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Academic standards correlations on Teachers' Domain use the Achievement Standards Network (ASN) database of state and national standards, provided to NSDL projects courtesy of JES & Co.
We assign reference terms to each statement within a standards document and to each media resource, and correlations are based upon matches of these terms for a given grade band. If a particular standards document of interest to you is not displayed yet, it most likely has not yet been processed by ASN or by Teachers' Domain. We will be adding social studies and arts correlations over the coming year, and also will be increasing the specificity of alignment.
Students will identify a main idea by analyzing, evaluating and interpreting new information and using personal experiences and prior knowledge to write a paragraph stating whether or not pigs make good pets.
Students' ability to identify the main idea of a text indicates they are skilled at distinguishing relevant and irrelevant information and they are able to analyze and synthesize ideas. Written, spoken and visual forms of communicating require analysis and synthesis if they are to be fully understood and useful to the students' learning.
2. Brainstorm: Would pigs make good pets? List responses on chart paper or on the board.
3. Introduce the "Would Pigs Make Good Pets?" handout, and ask students to record the reasons they think pigs would make good pets in the first row and the reasons they think pigs would make bad pets in the second row.
4. Introduce the video segment about pigs. Tell students to focus on the information the video presents that supports the ideas that pigs make good pets or bad pets. Ask them to record information on the handout in the third and fourth rows.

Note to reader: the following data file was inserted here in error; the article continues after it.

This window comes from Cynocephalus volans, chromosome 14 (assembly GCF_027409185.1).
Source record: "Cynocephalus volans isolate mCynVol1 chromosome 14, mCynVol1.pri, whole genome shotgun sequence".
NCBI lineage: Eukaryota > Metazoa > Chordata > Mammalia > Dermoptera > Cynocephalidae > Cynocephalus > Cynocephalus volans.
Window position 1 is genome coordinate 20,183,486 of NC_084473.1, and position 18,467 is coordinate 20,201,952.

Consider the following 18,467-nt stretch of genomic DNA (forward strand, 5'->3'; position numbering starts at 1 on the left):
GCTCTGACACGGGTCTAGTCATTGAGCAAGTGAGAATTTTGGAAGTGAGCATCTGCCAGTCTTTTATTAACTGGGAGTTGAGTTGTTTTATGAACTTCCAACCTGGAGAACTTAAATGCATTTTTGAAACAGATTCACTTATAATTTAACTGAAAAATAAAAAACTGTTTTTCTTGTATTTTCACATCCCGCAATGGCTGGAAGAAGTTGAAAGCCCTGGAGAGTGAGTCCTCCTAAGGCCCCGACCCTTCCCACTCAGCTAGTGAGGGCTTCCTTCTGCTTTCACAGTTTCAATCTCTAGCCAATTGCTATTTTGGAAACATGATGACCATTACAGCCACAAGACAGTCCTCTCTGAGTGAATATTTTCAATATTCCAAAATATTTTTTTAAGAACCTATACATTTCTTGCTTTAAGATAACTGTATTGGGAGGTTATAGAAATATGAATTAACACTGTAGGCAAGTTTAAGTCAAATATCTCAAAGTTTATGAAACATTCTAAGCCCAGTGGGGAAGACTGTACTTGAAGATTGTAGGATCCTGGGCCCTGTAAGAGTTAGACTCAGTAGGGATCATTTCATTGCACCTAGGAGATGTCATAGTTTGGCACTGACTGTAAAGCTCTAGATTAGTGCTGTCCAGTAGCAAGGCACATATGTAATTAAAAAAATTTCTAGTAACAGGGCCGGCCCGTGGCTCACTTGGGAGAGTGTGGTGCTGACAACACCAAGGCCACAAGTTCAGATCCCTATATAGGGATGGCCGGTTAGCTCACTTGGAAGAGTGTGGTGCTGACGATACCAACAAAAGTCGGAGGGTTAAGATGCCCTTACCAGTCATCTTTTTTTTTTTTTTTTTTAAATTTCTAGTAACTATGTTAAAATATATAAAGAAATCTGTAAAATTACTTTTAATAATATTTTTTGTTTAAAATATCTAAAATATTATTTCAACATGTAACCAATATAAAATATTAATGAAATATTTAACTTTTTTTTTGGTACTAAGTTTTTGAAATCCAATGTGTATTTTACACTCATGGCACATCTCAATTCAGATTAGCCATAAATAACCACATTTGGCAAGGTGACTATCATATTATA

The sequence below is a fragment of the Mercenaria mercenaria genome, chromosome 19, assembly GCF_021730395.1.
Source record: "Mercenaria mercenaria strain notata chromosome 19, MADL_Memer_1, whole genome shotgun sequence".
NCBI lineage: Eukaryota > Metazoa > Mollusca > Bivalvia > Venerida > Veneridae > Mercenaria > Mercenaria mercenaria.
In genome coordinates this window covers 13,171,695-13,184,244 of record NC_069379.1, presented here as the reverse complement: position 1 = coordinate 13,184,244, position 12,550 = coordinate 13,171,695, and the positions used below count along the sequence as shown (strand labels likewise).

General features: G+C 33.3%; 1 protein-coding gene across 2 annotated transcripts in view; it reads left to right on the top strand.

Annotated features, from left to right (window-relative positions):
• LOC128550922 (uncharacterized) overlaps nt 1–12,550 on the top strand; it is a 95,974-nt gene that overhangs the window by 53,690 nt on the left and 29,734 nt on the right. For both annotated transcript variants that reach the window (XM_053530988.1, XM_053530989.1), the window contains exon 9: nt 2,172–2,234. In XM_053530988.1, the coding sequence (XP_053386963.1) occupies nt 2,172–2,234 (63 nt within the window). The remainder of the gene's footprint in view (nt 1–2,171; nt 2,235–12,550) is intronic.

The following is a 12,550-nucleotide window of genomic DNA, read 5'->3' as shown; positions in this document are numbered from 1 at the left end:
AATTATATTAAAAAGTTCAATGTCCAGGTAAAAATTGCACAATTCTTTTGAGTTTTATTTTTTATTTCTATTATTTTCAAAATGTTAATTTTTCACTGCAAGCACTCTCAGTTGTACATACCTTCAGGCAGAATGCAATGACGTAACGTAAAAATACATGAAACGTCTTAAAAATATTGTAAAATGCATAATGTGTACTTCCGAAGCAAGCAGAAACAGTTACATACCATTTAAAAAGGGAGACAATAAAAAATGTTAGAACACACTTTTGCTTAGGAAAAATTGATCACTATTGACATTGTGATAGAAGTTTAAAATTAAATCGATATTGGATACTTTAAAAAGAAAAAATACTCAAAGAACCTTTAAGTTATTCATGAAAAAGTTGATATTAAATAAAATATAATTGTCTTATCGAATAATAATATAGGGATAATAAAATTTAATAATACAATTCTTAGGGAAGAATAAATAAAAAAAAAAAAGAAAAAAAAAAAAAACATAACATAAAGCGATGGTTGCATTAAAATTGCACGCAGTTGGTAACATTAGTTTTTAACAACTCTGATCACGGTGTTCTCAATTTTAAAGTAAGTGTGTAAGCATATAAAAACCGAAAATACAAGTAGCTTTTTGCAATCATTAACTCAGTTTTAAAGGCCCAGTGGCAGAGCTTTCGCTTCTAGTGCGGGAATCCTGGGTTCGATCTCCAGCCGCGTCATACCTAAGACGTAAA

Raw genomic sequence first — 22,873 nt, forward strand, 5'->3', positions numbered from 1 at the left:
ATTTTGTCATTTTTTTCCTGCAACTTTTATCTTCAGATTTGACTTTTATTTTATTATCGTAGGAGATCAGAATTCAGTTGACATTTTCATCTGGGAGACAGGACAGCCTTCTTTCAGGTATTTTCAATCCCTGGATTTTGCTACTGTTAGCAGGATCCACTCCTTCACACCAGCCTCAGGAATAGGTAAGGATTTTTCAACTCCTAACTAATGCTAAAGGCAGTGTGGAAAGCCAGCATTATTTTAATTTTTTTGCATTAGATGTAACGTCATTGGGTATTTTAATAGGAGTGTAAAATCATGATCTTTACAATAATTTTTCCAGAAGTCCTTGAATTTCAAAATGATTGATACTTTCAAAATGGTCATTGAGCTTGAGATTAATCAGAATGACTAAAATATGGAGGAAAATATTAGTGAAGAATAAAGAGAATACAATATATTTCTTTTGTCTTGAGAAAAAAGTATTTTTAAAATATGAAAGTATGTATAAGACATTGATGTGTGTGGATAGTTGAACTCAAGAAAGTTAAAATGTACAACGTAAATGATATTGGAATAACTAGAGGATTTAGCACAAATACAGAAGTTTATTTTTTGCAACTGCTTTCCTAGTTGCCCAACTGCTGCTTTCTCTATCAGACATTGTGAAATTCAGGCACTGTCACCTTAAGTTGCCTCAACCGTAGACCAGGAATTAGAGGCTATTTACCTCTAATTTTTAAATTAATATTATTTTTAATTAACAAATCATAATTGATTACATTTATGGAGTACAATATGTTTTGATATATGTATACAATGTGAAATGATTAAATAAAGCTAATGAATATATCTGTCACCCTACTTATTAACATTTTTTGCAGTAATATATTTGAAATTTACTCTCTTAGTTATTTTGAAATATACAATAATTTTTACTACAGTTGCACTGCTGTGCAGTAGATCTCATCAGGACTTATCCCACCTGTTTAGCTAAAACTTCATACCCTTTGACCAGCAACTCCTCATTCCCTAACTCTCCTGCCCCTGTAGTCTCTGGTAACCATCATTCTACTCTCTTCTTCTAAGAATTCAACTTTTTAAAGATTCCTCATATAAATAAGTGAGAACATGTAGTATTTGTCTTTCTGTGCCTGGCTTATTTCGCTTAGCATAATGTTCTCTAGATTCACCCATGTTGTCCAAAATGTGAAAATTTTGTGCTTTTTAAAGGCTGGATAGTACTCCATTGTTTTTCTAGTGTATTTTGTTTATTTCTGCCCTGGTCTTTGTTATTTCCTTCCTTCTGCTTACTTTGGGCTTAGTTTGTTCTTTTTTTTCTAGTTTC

5. After viewing the video, give paired students time to discuss ideas and add information to the handout.
6. Distribute the Pigs as Pets handout. Tell students to read the text, focusing on the reasons pigs might make good pets or bad pets. After reading, have students add ideas to the fifth and sixth rows of the handout.For students who need additional teacher guidance:
1. Distribute the Pig rubric. Next, students analyze and evaluate the information recorded on the Would Pigs Make Good Pets handout. Then they make a decision about whether they believe pigs make good pets or not. This decision should be stated in a sentence and used as the main idea of the papers they will write. Students write the main idea statement on the blank paper.
2. Following the main idea sentence, students write an explanation stating at least three reasons to support the main idea sentence. Reasons from students' personal knowledge and ideas from the video and text should be used.
3. Students share their explanations in small groups.Portfolio:
The explanation students write for the assessment may be included in their portfolios to demonstrate mastery of performance indicators.